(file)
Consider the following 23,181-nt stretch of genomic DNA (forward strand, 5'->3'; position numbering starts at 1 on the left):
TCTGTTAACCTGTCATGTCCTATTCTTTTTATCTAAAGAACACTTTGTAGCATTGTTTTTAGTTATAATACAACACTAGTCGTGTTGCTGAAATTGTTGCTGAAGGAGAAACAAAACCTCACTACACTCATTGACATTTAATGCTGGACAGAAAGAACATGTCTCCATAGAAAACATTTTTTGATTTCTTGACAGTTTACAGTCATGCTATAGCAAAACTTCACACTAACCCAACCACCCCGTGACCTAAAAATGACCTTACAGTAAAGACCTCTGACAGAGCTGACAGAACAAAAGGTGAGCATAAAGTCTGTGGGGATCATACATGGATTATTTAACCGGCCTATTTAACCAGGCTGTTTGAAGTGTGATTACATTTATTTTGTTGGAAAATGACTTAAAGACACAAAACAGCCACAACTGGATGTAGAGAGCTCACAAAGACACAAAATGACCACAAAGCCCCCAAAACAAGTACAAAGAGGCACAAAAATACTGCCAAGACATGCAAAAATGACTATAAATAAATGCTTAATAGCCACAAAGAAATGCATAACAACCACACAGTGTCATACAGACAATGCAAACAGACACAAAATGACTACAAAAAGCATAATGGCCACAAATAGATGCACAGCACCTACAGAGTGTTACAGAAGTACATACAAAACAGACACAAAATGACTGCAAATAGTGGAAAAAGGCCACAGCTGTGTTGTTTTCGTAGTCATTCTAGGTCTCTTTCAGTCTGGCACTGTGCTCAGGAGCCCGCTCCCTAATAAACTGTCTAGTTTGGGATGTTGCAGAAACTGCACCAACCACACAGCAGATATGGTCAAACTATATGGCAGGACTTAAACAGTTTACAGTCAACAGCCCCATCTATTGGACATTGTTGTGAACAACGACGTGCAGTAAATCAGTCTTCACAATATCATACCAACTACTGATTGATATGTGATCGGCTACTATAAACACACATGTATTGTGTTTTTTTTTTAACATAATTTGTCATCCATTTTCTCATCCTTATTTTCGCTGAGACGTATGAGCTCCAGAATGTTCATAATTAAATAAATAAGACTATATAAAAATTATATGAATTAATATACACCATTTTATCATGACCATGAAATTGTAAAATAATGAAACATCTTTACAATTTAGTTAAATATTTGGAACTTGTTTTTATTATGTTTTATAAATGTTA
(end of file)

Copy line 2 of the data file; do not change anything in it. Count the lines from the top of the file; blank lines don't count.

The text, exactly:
TCTGTTAACCTGTCATGTCCTATTCTTTTTATCTAAAGAACACTTTGTAGCATTGTTTTTAGTTATAATACAACACTAGTCGTGTTGCTGAAATTGTTGCTGAAGGAGAAACAAAACCTCACTACACTCATTGACATTTAATGCTGGACAGAAAGAACATGTCTCCATAGAAAACATTTTTTGATTTCTTGACAGTTTACAGTCATGCTATAGCAAAACTTCACACTAACCCAACCACCCCGTGACCTAAAAATGACCTTACAGTAAAGACCTCTGACAGAGCTGACAGAACAAAAGGTGAGCATAAAGTCTGTGGGGATCATACATGGATTATTTAACCGGCCTATTTAACCAGGCTGTTTGAAGTGTGATTACATTTATTTTGTTGGAAAATGACTTAAAGACACAAAACAGCCACAACTGGATGTAGAGAGCTCACAAAGACACAAAATGACCACAAAGCCCCCAAAACAAGTACAAAGAGGCACAAAAATACTGCCAAGACATGCAAAAATGACTATAAATAAATGCTTAATAGCCACAAAGAAATGCATAACAACCACACAGTGTCATACAGACAATGCAAACAGACACAAAATGACTACAAAAAGCATAATGGCCACAAATAGATGCACAGCACCTACAGAGTGTTACAGAAGTACATACAAAACAGACACAAAATGACTGCAAATAGTGGAAAAAGGCCACAGCTGTGTTGTTTTCGTAGTCATTCTAGGTCTCTTTCAGTCTGGCACTGTGCTCAGGAGCCCGCTCCCTAATAAACTGTCTAGTTTGGGATGTTGCAGAAACTGCACCAACCACACAGCAGATATGGTCAAACTATATGGCAGGACTTAAACAGTTTACAGTCAACAGCCCCATCTATTGGACATTGTTGTGAACAACGACGTGCAGTAAATCAGTCTTCACAATATCATACCAACTACTGATTGATATGTGATCGGCTACTATAAACACACATGTATTGTGTTTTTTTTTTAACATAATTTGTCATCCATTTTCTCATCCTTATTTTCGCTGAGACGTATGAGCTCCAGAATGTTCATAATTAAATAAATAAGACTATATAAAAATTATATGAATTAATATACACCATTTTATCATGACCATGAAATTGTAAAATAATGAAACATCTTTACAATTTAGTTAAATATTTGGAACTTGTTTTTATTATGTTTTATAAATGTTA